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The Institute of Economic Affairs has asked four well-known economists for their verdict on Lord Forsyth’s Tax Reform Commission. The TRC was set up by George Osborne and it reported last October, but he hasn’t adopted its recommendations as party policy yet (unlike Gordon Brown!).

David Smith and Eugen Mihaita: "Nowadays it comes as a pleasant shock to read a serious, economically literate, analysis from a group associated with a British political party. Unfortunately, the semi-detached nature of the Conservatives’ Tax Reform Commission (TRC) means that it may have lost in political relevance what it has gained in objectivity and analytical quality."

Tim Congdon (UKIP supporter): "The Conservatives’ Tax Reform Commission was trapped in the assumptions of the late twentieth century. In the twenty-first century, Britain, like other European nations, will have to compete with nations – many of them in Asia – with much lower tax burdens. The Commission’s report was a missed opportunity. Mr Cameron’s rejection even of the modest £21 billion tax reduction it proposed reinforces the message that today’s Conservatives have lost the intellectual momentum given them by Lady Thatcher in the 1980s."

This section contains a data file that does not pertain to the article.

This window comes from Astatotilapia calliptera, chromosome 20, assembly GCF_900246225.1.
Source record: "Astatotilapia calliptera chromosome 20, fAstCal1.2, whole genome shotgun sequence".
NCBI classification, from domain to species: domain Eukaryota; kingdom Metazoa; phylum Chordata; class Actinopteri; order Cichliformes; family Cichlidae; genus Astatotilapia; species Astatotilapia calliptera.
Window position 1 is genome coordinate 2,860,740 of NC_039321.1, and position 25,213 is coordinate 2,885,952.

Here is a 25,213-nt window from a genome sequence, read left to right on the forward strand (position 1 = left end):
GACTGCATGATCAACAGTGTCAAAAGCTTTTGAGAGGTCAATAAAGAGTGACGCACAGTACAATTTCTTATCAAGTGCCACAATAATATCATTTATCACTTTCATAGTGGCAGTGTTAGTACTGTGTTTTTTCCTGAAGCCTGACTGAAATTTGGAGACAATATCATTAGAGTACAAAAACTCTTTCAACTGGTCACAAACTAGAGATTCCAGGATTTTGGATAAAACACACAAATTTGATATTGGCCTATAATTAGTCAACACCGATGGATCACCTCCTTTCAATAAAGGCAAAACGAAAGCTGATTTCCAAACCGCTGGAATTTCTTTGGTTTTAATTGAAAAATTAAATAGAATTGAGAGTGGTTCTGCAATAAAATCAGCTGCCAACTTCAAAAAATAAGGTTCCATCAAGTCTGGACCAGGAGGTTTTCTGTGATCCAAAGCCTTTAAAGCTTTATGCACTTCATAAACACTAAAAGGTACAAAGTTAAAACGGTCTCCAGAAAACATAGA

Patrick Minford: "In rebranding the Conservative Party, David Cameron has emphasised his commitments to public spending and a desire for tax cuts to pay for themselves in direct revenue cost terms. This is, of course, an absurd  position since, as the Commission points out, there will be substantial dynamic benefits from tax cuts: rising revenues as a result of higher growth, increased labour supply, reduced emigration and less tax evasion. Thus the Commission found the ground cut from under its feet before it could get its views out."

The above quotes are their concluding views of the TRC overall, click here to read in full what they thought about some of the specific recommendations.

Deputy Editor

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